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Guidance for Locally Administered Projects

This is a picture of a LPA project
Local Project Administration through MaineDOT enables cities, towns and non-profit agencies to make transportation improvements with federal and state money. A certified staff member takes charge of a “locally administered project” in partnership with MaineDOT, which makes sure all federal and state requirements are met.

For more information, e-mail the MaineDOT Local Projects Coordinator or call the Multimodal Program at (207) 624-3420.

What is a typical locally administered project (LAP)?

Locally administered projects (LAP) commonly involve improvements to state collector roads, traffic intersections, local harbors, and sidewalks and multi-use paths.

Who can administer LAPs?

Most LAPs are delivered by municipalities and other public organizations such as school systems and non-profit agencies. Organizations wishing to oversee LAPs must receive MaineDOT’s authorization. If federal money is used, the project administrator must be a full-time employee who has undergone certification training through MaineDOT.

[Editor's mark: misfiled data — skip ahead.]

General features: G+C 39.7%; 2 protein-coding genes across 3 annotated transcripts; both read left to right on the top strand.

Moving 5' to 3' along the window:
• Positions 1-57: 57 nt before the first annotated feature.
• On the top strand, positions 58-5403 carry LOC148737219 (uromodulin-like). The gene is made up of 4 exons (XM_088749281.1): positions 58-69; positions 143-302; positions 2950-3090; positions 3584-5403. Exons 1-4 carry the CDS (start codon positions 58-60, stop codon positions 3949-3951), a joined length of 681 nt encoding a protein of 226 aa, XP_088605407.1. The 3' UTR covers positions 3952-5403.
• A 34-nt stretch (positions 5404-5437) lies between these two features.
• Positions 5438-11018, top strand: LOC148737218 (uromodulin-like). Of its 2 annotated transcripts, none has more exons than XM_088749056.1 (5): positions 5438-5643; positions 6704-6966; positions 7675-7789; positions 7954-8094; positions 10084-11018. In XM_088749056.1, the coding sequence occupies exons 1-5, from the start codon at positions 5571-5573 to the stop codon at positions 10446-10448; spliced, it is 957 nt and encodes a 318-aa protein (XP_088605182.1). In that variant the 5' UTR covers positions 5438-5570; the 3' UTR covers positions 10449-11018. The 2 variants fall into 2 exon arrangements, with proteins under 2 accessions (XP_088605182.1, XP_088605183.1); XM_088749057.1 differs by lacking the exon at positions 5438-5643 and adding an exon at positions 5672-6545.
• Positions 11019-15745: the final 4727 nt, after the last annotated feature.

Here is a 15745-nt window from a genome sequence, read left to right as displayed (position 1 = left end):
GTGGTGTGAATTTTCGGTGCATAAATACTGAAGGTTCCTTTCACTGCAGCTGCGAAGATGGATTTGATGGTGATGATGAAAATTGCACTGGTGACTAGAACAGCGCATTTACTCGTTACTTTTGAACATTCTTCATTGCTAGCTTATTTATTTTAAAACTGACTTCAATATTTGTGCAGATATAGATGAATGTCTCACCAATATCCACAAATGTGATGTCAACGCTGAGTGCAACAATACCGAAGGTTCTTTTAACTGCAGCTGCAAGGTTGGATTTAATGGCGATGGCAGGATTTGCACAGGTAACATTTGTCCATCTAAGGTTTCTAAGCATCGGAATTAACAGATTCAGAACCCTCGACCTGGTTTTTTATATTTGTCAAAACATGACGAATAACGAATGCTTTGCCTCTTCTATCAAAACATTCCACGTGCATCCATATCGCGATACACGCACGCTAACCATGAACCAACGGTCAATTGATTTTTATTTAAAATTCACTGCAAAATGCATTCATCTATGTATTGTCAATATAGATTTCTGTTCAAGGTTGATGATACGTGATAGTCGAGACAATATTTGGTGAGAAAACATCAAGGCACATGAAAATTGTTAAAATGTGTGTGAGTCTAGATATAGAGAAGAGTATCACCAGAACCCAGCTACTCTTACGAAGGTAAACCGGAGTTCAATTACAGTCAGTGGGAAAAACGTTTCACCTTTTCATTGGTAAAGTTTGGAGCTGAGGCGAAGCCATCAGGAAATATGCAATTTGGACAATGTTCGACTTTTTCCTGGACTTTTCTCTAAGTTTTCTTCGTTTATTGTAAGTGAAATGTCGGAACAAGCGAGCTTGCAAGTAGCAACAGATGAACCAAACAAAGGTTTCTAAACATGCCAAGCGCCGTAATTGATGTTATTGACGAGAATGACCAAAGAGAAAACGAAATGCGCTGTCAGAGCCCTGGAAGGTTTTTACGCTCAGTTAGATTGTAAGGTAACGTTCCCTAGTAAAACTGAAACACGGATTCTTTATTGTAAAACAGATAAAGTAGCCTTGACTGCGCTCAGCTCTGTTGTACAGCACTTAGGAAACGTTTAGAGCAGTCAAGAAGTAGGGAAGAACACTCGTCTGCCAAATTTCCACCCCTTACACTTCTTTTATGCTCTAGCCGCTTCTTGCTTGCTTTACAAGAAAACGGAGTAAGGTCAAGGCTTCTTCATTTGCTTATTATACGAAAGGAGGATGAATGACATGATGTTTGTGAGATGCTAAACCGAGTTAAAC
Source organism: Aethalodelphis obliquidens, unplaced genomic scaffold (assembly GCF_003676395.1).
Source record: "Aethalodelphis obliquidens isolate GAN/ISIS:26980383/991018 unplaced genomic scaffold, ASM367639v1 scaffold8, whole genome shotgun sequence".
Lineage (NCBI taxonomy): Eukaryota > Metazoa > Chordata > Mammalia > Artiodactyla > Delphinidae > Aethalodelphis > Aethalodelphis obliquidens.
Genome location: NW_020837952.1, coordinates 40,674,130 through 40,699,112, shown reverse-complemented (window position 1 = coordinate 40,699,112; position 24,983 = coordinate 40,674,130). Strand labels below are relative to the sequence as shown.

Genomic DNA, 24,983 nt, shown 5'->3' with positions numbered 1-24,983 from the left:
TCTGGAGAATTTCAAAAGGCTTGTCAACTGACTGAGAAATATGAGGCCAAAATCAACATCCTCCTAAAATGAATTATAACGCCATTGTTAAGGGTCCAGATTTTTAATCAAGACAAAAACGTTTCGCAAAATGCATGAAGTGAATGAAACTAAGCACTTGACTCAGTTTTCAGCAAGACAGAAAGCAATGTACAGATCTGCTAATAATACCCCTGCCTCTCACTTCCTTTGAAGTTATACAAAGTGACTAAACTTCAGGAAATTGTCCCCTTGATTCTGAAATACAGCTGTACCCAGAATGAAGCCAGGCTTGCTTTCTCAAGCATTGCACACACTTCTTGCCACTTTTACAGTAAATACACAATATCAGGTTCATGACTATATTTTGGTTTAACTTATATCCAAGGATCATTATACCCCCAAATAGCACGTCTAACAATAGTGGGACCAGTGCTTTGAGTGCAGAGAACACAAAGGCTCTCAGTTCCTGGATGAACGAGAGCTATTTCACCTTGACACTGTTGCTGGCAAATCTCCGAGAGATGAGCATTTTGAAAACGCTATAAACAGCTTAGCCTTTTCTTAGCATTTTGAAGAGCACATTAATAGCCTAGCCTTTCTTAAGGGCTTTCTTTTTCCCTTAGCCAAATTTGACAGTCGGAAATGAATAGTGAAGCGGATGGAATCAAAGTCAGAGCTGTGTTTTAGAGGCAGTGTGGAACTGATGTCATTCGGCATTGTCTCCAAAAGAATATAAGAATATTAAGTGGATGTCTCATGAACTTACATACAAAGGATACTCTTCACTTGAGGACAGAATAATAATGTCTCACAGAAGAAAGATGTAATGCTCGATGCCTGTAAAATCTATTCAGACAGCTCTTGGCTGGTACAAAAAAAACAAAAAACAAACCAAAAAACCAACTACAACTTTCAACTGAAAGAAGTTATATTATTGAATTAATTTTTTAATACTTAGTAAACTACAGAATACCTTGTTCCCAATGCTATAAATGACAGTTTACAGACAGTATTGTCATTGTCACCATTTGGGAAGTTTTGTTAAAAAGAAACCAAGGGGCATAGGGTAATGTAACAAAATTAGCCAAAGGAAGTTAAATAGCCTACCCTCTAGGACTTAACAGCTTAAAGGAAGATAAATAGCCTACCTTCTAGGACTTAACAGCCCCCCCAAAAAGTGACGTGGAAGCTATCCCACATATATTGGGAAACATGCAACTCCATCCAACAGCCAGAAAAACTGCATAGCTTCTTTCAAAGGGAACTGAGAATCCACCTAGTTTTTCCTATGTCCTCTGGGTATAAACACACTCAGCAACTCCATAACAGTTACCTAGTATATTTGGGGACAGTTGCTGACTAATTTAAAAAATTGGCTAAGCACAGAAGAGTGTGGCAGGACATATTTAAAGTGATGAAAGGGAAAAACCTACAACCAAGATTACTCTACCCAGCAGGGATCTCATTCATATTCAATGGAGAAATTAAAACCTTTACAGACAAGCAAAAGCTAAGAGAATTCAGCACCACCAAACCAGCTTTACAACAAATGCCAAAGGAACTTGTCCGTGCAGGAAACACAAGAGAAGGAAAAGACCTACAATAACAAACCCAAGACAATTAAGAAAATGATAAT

How are projects funded?

Projects are funded through federal and state programs such as Transportation Alternatives, Hazard Elimination, the Small Harbor Improvement Program, and the Low Use Redundant Bridge Program. Larger cities and towns also receive funding through metropolitan planning organizations (MPO). Communities are reimbursed for expenditures eligible for federal and state funding. Typical reimbursement is 80 percent.

What are Federal Highway Administration Requirements?

If a project uses federal money, the Federal Highway Administration has many requirements, which are covered in during LPA certification training and in the course manual. Common requirements include:

  • Selection of consultants based on their qualifications, not price.
  • Compliance with the National Environmental Policy Act and other environmental laws.
  • Proper acquisition of property. Owners must be offered fair market value for any real estate or property rights needed for a project. Coercion is forbidden.
  • Adherence to federal and state design standards and specifications, as well as construction oversight, documentation and materials testing requirements.
  • Compliance with civil rights and labor-standards requirements, such as the Disadvantaged Business Enterprise Program, the Americans with Disabilities Act, and the Davis-Bacon Act.


This page last updated on 10/29/14